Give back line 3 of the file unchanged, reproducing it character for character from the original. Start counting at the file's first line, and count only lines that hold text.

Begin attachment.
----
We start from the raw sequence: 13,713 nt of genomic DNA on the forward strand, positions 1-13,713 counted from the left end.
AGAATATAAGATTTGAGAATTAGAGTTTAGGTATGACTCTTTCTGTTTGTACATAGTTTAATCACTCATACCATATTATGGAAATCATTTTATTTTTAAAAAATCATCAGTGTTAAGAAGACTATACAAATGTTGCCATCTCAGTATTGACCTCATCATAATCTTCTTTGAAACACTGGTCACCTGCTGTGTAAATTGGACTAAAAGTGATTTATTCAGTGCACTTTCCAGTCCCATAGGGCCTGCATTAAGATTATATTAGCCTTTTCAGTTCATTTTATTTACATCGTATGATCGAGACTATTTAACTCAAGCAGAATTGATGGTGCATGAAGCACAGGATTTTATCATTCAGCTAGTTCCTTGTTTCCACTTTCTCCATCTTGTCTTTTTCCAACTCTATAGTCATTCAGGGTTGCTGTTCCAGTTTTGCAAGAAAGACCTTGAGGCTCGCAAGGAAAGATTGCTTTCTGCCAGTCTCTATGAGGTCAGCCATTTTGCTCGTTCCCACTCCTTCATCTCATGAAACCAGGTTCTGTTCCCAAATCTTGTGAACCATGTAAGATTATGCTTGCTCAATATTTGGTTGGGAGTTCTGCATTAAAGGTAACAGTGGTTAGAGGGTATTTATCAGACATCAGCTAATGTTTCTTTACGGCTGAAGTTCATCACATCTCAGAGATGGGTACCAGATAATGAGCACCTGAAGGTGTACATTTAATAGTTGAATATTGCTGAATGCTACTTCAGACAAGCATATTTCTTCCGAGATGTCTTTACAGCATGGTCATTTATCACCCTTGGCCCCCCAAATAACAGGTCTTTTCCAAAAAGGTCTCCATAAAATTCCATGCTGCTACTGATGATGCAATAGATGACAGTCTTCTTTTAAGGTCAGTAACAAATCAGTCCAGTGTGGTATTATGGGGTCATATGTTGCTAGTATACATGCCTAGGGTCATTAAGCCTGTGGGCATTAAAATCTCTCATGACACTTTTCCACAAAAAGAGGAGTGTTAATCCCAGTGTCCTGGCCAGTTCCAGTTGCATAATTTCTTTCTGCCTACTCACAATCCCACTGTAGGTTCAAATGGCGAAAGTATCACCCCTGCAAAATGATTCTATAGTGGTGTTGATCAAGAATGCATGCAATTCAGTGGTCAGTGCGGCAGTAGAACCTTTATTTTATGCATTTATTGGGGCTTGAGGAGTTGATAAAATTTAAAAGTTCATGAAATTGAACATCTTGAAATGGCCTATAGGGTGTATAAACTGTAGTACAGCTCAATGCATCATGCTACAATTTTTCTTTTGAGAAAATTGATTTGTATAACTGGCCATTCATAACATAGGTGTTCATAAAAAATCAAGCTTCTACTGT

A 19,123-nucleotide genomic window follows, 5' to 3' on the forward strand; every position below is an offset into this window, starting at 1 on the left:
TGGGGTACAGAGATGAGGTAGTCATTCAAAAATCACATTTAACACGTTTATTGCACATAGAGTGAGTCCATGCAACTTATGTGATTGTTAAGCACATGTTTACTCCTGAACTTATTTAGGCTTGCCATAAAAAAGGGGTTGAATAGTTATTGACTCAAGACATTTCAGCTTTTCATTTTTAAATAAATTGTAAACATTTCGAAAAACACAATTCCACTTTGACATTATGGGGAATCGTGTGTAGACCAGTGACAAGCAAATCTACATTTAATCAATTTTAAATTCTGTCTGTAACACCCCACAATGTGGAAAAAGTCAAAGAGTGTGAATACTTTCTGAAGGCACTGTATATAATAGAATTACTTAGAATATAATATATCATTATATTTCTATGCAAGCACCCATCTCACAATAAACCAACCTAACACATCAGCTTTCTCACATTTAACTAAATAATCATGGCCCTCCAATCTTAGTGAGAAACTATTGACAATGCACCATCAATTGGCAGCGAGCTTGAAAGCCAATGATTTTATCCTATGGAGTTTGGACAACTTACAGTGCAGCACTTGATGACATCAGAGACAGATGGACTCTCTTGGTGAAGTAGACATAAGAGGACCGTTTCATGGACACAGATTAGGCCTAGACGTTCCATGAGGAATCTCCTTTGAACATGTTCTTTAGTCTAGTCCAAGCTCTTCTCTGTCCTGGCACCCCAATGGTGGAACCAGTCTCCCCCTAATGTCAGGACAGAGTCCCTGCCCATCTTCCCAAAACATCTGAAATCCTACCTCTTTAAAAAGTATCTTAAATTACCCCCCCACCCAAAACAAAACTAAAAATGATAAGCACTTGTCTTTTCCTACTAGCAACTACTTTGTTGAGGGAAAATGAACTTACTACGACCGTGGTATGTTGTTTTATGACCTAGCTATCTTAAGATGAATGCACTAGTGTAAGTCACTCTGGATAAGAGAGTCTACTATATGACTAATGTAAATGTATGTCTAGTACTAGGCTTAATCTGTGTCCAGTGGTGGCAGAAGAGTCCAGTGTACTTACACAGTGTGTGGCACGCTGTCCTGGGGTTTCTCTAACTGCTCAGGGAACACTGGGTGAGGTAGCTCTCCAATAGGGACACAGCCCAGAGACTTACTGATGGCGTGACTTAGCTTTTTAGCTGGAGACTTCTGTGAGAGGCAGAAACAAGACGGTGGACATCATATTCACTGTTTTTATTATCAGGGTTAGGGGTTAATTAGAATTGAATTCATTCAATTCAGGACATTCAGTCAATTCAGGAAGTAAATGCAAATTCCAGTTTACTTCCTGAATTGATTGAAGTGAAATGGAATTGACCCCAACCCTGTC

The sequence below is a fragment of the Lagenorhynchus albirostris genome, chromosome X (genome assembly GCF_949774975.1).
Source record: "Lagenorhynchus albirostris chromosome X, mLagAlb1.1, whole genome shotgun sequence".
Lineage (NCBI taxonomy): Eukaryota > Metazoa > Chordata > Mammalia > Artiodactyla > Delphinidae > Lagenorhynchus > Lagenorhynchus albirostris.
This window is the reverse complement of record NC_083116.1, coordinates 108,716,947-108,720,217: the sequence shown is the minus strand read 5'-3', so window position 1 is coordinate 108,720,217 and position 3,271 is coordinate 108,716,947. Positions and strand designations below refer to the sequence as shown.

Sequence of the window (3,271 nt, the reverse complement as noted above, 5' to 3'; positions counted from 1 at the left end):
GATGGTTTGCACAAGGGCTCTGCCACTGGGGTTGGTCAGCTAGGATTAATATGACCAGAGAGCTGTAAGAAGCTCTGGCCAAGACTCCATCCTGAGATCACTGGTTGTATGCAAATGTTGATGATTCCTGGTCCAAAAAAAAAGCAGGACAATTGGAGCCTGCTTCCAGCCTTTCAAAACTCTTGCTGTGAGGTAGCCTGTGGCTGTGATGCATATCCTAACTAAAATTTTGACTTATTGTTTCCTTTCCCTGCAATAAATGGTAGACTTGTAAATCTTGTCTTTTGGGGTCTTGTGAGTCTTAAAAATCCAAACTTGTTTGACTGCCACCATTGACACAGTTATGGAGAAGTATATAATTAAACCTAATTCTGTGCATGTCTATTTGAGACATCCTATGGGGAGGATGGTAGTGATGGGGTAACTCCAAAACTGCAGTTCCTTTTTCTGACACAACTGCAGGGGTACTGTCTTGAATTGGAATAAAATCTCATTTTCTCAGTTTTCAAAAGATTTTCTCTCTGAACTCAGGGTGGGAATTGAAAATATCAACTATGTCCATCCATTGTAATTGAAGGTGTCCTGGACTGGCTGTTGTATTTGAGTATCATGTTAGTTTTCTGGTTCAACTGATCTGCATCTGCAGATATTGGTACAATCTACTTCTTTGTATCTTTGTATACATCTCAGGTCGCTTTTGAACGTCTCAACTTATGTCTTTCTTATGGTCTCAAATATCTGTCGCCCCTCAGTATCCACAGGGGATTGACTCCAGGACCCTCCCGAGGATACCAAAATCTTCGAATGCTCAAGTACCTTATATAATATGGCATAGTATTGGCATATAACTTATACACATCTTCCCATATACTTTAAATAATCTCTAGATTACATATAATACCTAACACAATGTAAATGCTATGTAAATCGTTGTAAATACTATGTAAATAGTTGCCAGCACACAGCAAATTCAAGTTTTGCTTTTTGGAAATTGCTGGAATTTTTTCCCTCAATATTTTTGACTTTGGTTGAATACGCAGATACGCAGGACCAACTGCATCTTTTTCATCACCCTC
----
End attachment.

A 19,123-nucleotide genomic window follows, 5' to 3' on the forward strand; every position below is an offset into this window, starting at 1 on the left: